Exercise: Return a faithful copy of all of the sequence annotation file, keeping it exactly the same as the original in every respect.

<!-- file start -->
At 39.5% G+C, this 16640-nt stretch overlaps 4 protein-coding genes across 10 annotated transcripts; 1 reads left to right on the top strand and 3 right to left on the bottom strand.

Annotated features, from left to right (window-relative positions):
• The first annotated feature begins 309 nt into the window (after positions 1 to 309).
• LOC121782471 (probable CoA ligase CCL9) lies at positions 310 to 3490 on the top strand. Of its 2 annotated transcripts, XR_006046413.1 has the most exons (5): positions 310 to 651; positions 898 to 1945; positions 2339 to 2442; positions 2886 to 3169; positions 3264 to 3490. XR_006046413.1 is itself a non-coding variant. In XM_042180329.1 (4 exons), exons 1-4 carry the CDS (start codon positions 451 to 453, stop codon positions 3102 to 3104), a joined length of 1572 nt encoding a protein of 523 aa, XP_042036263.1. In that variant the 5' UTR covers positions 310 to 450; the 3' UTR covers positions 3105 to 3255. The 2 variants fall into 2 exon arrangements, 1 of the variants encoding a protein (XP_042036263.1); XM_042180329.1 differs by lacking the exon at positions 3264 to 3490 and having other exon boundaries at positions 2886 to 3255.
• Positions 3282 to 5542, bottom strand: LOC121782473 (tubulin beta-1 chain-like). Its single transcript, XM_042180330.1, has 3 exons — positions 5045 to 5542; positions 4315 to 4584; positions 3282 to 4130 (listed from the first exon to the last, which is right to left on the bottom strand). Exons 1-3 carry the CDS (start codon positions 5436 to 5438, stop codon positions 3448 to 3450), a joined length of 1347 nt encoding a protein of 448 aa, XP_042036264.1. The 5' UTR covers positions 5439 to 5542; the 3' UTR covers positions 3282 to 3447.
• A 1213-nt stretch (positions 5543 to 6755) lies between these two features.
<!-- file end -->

At 39.5% G+C, this 16640-nt stretch overlaps 4 protein-coding genes across 10 annotated transcripts; 1 reads left to right on the top strand and 3 right to left on the bottom strand.

Annotated features, from left to right (window-relative positions):
• The first annotated feature begins 309 nt into the window (after positions 1 to 309).
• LOC121782471 (probable CoA ligase CCL9) lies at positions 310 to 3490 on the top strand. Of its 2 annotated transcripts, XR_006046413.1 has the most exons (5): positions 310 to 651; positions 898 to 1945; positions 2339 to 2442; positions 2886 to 3169; positions 3264 to 3490. XR_006046413.1 is itself a non-coding variant. In XM_042180329.1 (4 exons), exons 1-4 carry the CDS (start codon positions 451 to 453, stop codon positions 3102 to 3104), a joined length of 1572 nt encoding a protein of 523 aa, XP_042036263.1. In that variant the 5' UTR covers positions 310 to 450; the 3' UTR covers positions 3105 to 3255. The 2 variants fall into 2 exon arrangements, 1 of the variants encoding a protein (XP_042036263.1); XM_042180329.1 differs by lacking the exon at positions 3264 to 3490 and having other exon boundaries at positions 2886 to 3255.
• Positions 3282 to 5542, bottom strand: LOC121782473 (tubulin beta-1 chain-like). Its single transcript, XM_042180330.1, has 3 exons — positions 5045 to 5542; positions 4315 to 4584; positions 3282 to 4130 (listed from the first exon to the last, which is right to left on the bottom strand). Exons 1-3 carry the CDS (start codon positions 5436 to 5438, stop codon positions 3448 to 3450), a joined length of 1347 nt encoding a protein of 448 aa, XP_042036264.1. The 5' UTR covers positions 5439 to 5542; the 3' UTR covers positions 3282 to 3447.
• A 1213-nt stretch (positions 5543 to 6755) lies between these two features.